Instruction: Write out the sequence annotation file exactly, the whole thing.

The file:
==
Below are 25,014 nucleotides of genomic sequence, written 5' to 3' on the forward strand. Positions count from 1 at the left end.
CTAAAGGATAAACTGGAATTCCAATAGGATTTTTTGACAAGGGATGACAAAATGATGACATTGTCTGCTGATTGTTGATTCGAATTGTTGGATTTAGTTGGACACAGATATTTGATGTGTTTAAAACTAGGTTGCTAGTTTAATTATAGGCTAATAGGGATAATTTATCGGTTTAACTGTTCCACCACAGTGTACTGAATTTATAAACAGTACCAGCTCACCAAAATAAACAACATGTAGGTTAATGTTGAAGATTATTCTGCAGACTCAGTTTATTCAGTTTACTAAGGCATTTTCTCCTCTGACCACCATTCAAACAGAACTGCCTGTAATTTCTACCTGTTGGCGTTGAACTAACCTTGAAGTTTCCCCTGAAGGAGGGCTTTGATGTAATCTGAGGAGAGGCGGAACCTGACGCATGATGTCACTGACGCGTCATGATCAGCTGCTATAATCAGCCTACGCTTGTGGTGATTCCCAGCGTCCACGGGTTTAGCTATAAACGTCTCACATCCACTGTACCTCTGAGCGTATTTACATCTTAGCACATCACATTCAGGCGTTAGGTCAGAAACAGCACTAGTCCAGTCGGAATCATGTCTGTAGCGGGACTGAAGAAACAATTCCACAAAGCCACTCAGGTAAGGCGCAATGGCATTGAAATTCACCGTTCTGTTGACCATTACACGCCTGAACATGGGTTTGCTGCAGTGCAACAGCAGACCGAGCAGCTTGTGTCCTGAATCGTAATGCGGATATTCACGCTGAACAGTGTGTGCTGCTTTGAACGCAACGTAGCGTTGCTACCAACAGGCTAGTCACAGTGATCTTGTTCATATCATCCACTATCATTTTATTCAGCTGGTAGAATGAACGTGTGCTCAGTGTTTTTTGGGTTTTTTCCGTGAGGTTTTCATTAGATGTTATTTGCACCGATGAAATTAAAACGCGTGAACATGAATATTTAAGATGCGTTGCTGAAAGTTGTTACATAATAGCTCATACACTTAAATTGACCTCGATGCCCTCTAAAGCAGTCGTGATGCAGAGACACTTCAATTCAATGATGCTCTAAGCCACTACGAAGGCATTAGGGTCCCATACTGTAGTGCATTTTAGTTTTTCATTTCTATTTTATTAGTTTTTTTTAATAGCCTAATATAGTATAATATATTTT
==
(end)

Below are 25,014 nucleotides of genomic sequence, written 5' to 3' on the forward strand. Positions count from 1 at the left end.
CTAAAGGATAAACTGGAATTCCAATAGGATTTTTTGACAAGGGATGACAAAATGATGACATTGTCTGCTGATTGTTGATTCGAATTGTTGGATTTAGTTGGACACAGATATTTGATGTGTTTAAAACTAGGTTGCTAGTTTAATTATAGGCTAATAGGGATAATTTATCGGTTTAACTGTTCCACCACAGTGTACTGAATTTATAAACAGTACCAGCTCACCAAAATAAACAACATGTAGGTTAATGTTGAAGATTATTCTGCAGACTCAGTTTATTCAGTTTACTAAGGCATTTTCTCCTCTGACCACCATTCAAACAGAACTGCCTGTAATTTCTACCTGTTGGCGTTGAACTAACCTTGAAGTTTCCCCTGAAGGAGGGCTTTGATGTAATCTGAGGAGAGGCGGAACCTGACGCATGATGTCACTGACGCGTCATGATCAGCTGCTATAATCAGCCTACGCTTGTGGTGATTCCCAGCGTCCACGGGTTTAGCTATAAACGTCTCACATCCACTGTACCTCTGAGCGTATTTACATCTTAGCACATCACATTCAGGCGTTAGGTCAGAAACAGCACTAGTCCAGTCGGAATCATGTCTGTAGCGGGACTGAAGAAACAATTCCACAAAGCCACTCAGGTAAGGCGCAATGGCATTGAAATTCACCGTTCTGTTGACCATTACACGCCTGAACATGGGTTTGCTGCAGTGCAACAGCAGACCGAGCAGCTTGTGTCCTGAATCGTAATGCGGATATTCACGCTGAACAGTGTGTGCTGCTTTGAACGCAACGTAGCGTTGCTACCAACAGGCTAGTCACAGTGATCTTGTTCATATCATCCACTATCATTTTATTCAGCTGGTAGAATGAACGTGTGCTCAGTGTTTTTTGGGTTTTTTCCGTGAGGTTTTCATTAGATGTTATTTGCACCGATGAAATTAAAACGCGTGAACATGAATATTTAAGATGCGTTGCTGAAAGTTGTTACATAATAGCTCATACACTTAAATTGACCTCGATGCCCTCTAAAGCAGTCGTGATGCAGAGACACTTCAATTCAATGATGCTCTAAGCCACTACGAAGGCATTAGGGTCCCATACTGTAGTGCATTTTAGTTTTTCATTTCTATTTTATTAGTTTTTTTTAATAGCCTAATATAGTATAATATATTTT